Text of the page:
“There’s a lot to be said for age and experience as well,” adds Parjinder. “But we need both at this juncture. Practice is changing so quickly out there with technological and other drivers. So if we can appeal to newer qualified members that could be massively beneficial.”

Qualities and motivation

Another key part of the puzzle is the personal motivation of the individual. “As a prospective member, you have to really want to do it,” says Sara. “Lay members have got to be interested in the subject and everyone has to have some rationale for why they want to be there. And they need to want to commit their time, enthusiasm and learning to this project, rather than to any of the other projects they might want to do.”

“So it’s a question of commitment, engagement, and an ability to master the issues,” she says. There are also the specific topic areas to consider. What’s going to be of interest to the board, what are the issues that are going to come up in the next few years? “You also want to address those,” says Sara. “So it’s a very interesting jigsaw to try and complete.”

From his perspective as a relatively new IRB member, Parjinder has his own suggestions for some of the core traits prospective future members require. “They’ll need resilience and the tenacity to stay firm to their beliefs and to be willing to follow through and play the longer game,” he suggests.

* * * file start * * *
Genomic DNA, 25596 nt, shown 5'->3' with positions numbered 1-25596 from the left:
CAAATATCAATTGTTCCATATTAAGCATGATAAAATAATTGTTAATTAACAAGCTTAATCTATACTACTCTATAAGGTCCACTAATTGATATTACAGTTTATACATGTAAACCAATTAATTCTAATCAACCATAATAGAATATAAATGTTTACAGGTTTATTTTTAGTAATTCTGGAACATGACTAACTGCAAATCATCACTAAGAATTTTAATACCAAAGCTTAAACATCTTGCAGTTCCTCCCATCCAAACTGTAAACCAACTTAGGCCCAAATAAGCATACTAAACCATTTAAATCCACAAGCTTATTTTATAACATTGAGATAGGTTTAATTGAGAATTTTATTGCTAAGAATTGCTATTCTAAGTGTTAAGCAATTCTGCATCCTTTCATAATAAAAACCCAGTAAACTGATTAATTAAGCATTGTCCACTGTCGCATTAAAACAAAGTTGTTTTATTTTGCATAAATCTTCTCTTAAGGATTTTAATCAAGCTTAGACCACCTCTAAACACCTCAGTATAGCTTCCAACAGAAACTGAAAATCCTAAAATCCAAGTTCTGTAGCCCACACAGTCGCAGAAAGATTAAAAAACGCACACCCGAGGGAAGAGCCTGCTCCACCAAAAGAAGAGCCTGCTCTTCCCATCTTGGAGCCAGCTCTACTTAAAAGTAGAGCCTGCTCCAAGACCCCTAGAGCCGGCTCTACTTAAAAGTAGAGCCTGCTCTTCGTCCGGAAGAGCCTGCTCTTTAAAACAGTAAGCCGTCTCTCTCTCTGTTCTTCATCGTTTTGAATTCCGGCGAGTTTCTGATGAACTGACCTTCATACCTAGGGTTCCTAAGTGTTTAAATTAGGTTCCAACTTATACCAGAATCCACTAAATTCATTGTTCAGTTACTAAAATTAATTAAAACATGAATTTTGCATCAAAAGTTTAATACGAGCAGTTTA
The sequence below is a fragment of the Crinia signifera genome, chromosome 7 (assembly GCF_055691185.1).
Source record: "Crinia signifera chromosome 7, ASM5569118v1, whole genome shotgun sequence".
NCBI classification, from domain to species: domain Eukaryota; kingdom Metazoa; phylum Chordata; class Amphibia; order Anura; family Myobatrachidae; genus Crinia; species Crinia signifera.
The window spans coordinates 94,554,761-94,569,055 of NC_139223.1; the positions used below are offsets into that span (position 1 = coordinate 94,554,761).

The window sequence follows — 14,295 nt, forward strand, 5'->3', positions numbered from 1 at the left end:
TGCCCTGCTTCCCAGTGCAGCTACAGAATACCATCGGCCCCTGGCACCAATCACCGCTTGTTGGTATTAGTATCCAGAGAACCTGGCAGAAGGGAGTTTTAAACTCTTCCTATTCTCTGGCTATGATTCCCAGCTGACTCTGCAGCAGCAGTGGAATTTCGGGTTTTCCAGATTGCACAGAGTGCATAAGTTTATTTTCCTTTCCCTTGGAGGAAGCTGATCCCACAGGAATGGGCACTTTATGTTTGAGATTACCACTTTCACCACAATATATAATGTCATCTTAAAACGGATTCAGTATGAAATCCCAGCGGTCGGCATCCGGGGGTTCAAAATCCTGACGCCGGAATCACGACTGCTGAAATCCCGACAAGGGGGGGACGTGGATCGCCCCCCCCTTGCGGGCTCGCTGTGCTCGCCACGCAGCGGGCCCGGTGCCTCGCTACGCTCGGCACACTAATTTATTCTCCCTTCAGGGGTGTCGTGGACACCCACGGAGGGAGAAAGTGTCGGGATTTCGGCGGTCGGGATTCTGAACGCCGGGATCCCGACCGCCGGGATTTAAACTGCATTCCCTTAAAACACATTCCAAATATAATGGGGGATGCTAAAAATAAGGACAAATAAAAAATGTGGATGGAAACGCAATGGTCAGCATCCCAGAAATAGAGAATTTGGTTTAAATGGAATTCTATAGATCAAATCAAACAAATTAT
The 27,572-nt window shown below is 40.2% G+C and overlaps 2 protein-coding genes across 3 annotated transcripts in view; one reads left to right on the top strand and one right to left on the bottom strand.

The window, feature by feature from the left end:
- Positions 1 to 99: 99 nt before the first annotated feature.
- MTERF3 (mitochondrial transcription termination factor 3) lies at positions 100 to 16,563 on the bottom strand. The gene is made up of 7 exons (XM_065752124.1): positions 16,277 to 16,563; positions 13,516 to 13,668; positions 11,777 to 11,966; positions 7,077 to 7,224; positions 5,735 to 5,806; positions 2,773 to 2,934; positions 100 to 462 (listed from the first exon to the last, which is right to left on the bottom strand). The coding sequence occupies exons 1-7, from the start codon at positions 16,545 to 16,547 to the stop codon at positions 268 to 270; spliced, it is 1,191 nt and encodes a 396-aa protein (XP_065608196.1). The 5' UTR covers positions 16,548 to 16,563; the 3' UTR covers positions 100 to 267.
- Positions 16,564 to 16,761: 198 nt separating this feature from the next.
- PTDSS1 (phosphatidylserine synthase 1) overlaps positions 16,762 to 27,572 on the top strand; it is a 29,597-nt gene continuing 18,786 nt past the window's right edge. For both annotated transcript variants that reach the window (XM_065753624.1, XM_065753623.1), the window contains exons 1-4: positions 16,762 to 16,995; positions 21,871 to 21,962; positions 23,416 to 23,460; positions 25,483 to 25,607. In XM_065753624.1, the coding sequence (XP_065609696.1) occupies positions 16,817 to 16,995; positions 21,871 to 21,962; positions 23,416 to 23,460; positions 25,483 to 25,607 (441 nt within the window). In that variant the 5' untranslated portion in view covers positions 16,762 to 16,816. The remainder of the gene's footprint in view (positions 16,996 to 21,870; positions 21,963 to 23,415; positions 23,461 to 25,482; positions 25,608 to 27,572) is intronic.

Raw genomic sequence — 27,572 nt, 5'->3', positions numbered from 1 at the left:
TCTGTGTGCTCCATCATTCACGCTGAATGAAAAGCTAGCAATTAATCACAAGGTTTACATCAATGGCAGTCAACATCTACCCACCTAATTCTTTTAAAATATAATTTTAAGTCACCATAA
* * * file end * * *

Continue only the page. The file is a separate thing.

An aptitude for relationship building is also useful. “We need to think about how we can work jointly, both as a board and with others, for the public we serve,” he says.

Shake it up

Beyond the general attributes are more specific skills requirements. “When there are several board vacancies to fill, there is scope to look at what you’ve already got, and effectively do a skills audit to see what else is needed,” says Sara.

“From my perspective, the board requires people who are going to push for change, but equally have the expertise to land that change,” says Parjinder. “And that’s not just about diversity and inclusion, it’s about protecting the public in the best way possible and it’s about engaging the public as well.”


Recruitment for the ICAEW Regulatory Board is carried out by the Regulatory and Conduct Appointments Committee and usually takes place at the end of the calendar year. Please continue to check our ICAEW Regulatory Board web page for further information or email r&crecruitment@icaew.com.